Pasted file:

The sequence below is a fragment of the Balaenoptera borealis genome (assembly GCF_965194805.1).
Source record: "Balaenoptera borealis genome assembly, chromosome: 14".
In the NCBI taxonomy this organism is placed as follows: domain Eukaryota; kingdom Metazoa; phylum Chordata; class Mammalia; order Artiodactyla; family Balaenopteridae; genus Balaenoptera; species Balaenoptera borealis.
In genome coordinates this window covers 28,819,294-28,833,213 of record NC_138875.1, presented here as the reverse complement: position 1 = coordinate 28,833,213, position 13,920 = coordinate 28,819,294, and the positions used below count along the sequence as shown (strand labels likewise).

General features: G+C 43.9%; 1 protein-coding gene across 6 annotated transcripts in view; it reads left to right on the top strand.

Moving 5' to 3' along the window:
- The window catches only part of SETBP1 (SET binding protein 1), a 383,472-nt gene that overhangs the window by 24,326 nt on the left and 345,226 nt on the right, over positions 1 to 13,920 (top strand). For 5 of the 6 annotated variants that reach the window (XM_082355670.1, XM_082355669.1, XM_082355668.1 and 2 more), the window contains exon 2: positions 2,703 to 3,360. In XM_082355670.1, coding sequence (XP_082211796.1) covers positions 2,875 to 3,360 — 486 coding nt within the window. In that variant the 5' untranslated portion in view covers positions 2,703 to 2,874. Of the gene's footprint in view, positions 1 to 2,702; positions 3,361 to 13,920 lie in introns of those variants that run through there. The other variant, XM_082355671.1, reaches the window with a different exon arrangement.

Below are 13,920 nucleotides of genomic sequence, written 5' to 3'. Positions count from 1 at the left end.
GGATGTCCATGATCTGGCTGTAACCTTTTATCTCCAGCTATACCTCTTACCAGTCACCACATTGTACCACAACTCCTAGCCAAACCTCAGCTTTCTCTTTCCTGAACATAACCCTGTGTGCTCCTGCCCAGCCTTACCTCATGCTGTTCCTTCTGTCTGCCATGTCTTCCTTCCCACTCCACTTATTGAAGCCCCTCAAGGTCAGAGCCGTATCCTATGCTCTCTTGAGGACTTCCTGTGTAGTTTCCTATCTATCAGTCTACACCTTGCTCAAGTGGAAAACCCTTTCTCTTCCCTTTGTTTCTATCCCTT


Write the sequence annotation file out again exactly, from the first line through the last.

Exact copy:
The sequence below is a fragment of the Balaenoptera borealis genome (assembly GCF_965194805.1).
Source record: "Balaenoptera borealis genome assembly, chromosome: 14".
In the NCBI taxonomy this organism is placed as follows: domain Eukaryota; kingdom Metazoa; phylum Chordata; class Mammalia; order Artiodactyla; family Balaenopteridae; genus Balaenoptera; species Balaenoptera borealis.
In genome coordinates this window covers 28,819,294-28,833,213 of record NC_138875.1, presented here as the reverse complement: position 1 = coordinate 28,833,213, position 13,920 = coordinate 28,819,294, and the positions used below count along the sequence as shown (strand labels likewise).

General features: G+C 43.9%; 1 protein-coding gene across 6 annotated transcripts in view; it reads left to right on the top strand.

Moving 5' to 3' along the window:
- The window catches only part of SETBP1 (SET binding protein 1), a 383,472-nt gene that overhangs the window by 24,326 nt on the left and 345,226 nt on the right, over positions 1 to 13,920 (top strand). For 5 of the 6 annotated variants that reach the window (XM_082355670.1, XM_082355669.1, XM_082355668.1 and 2 more), the window contains exon 2: positions 2,703 to 3,360. In XM_082355670.1, coding sequence (XP_082211796.1) covers positions 2,875 to 3,360 — 486 coding nt within the window. In that variant the 5' untranslated portion in view covers positions 2,703 to 2,874. Of the gene's footprint in view, positions 1 to 2,702; positions 3,361 to 13,920 lie in introns of those variants that run through there. The other variant, XM_082355671.1, reaches the window with a different exon arrangement.

Below are 13,920 nucleotides of genomic sequence, written 5' to 3'. Positions count from 1 at the left end.
GGATGTCCATGATCTGGCTGTAACCTTTTATCTCCAGCTATACCTCTTACCAGTCACCACATTGTACCACAACTCCTAGCCAAACCTCAGCTTTCTCTTTCCTGAACATAACCCTGTGTGCTCCTGCCCAGCCTTACCTCATGCTGTTCCTTCTGTCTGCCATGTCTTCCTTCCCACTCCACTTATTGAAGCCCCTCAAGGTCAGAGCCGTATCCTATGCTCTCTTGAGGACTTCCTGTGTAGTTTCCTATCTATCAGTCTACACCTTGCTCAAGTGGAAAACCCTTTCTCTTCCCTTTGTTTCTATCCCTT